The occupied range of lesser prairie-chickens (Tympanuchus pallidicinctus) has been reduced by >90%, a decline attributed to direct habitat loss from conversion of native grassland to cropland, livestock overgrazing, and invasion of woody plants, and indirect habitat loss from disturbance by energy development (Taylor and Guthery 1980, Applegate and Riley 1998, Hagen et al. 2004). As a result, the lesser prairie-chicken is currently proposed for protection as a threatened species under the Endangered Species Act (U.S. Fish and Wildlife Service [USFWS] 2012). Lesser prairie-chicken populations have faced steady declines during the past 100 years in Texas, USA (Jackson and DeArment 1963, Crawford and Bolen 1976, Sullivan et al. 2000), and Texas Parks and Wildlife Department (TPWD) estimated a minimum of 6,000 birds from mostly road-based surveys located in high quality lesser prairie-chicken habitat (Davis et al. 2008).
Texas currently produces the most wind-generated electricity in the United States (i.e., 22% of the nation's total; American Wind Energy Association 2012) and 5 Competitive Renewable Energy Zones (CREZ) were designated in west Texas to encourage further wind energy development (Electric Reliability Council of Texas [ERCOT] 2006). Transmission lines are being constructed to deliver wind-generated electricity from the CREZs to customers in urban centers (ERCOT 2006). The 2 CREZs in the Texas Panhandle overlap approximately 27% (3,288 km2) of the known occupied range of lesser prairie-chickens in Texas. Furthermore, the amount of active oil and gas wells in the occupied range has increased >80% during the past decade (Railroad Commission of Texas 2012). However, little is known about the relationship of lesser prairie-chicken leks in Texas relative to existing landscape features such as roads, transmission lines, and oil and gas wells or how lesser prairie-chickens may respond to a change in these landscape features.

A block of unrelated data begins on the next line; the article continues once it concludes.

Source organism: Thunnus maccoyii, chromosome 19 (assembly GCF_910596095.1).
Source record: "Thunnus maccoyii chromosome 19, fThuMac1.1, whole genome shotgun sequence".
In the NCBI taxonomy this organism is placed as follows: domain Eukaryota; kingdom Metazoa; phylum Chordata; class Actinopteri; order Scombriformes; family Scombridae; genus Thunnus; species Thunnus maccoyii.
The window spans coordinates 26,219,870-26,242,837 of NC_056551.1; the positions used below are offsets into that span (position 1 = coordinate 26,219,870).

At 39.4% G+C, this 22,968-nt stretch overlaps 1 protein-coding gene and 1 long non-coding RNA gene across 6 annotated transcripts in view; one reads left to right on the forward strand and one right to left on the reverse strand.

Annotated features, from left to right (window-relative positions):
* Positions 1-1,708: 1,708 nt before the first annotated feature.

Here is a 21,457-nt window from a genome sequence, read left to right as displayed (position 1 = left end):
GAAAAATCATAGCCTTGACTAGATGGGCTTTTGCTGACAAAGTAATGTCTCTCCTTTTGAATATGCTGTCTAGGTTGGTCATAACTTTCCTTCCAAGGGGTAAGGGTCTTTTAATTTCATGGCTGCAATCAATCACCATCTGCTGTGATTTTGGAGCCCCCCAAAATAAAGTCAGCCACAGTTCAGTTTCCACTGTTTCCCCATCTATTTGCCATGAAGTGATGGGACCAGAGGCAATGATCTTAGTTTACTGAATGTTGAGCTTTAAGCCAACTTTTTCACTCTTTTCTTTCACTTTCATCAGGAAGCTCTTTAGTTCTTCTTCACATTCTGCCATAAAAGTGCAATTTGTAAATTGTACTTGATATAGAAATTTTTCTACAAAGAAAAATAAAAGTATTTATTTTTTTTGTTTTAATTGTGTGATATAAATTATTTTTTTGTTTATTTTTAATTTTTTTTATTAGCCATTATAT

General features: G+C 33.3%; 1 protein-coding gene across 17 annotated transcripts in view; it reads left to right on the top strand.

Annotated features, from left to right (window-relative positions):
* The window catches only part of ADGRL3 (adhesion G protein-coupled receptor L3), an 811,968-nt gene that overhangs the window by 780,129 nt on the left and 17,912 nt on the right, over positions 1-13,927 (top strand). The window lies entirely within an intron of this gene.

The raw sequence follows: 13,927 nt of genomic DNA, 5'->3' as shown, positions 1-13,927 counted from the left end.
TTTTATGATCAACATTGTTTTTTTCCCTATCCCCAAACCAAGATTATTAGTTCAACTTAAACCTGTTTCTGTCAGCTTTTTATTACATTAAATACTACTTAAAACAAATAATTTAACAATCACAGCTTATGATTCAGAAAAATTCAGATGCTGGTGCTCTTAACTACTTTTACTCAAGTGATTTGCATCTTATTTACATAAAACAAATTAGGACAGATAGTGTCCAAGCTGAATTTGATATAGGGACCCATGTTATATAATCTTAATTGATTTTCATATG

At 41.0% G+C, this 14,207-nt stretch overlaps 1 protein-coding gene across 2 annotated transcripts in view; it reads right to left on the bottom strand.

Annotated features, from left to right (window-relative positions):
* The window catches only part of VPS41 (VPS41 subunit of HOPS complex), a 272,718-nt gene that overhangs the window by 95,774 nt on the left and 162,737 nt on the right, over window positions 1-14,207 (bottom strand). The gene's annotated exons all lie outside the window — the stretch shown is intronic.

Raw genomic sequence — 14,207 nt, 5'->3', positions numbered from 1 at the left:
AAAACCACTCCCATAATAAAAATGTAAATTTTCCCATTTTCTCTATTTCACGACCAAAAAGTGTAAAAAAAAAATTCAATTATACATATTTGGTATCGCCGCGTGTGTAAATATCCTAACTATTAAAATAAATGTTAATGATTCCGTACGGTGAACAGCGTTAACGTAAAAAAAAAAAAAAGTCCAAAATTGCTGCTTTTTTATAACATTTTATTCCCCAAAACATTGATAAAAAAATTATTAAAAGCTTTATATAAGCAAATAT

Several recent studies have examined impacts of energy development on prairie grouse species (Tympanachus and Centrocercus spp.) inhabiting rangelands with a high potential for wind, geothermal, and natural gas energy development (Hagen 2010, Jarnevich and Laubhan 2011, Naugle et al. 2011). Many of these studies demonstrate avoidance of anthropogenic structures and human disturbance that leads to habitat loss and fragmentation (Holloran 2005, Pitman et al. 2005, Walker et al. 2007, Doherty et al. 2008, Pruett et al. 2009). For example, Naugle et al. (2011) reviewed 7 studies to examine the impact of energy development on greater sage-grouse (C. urophasianus). Each study reported negative responses by greater sage-grouse to energy development. Responses included a decrease in lek attendance within or near gas fields and an avoidance of development by nesting hens. Hagen (2010) conducted a meta-analysis of published and unpublished reports pertaining to prairie grouse and the impacts of energy development. He reported a general displacement of grouse by anthropogenic features and reduced demographic rates (e.g., nest success) from energy development. In contrast, Winder et al. (2013) documented an increase in adult survival for greater prairie-chicken hens after construction of a wind energy facility in Kansas and the authors attributed the increased survival to reduced predation risk.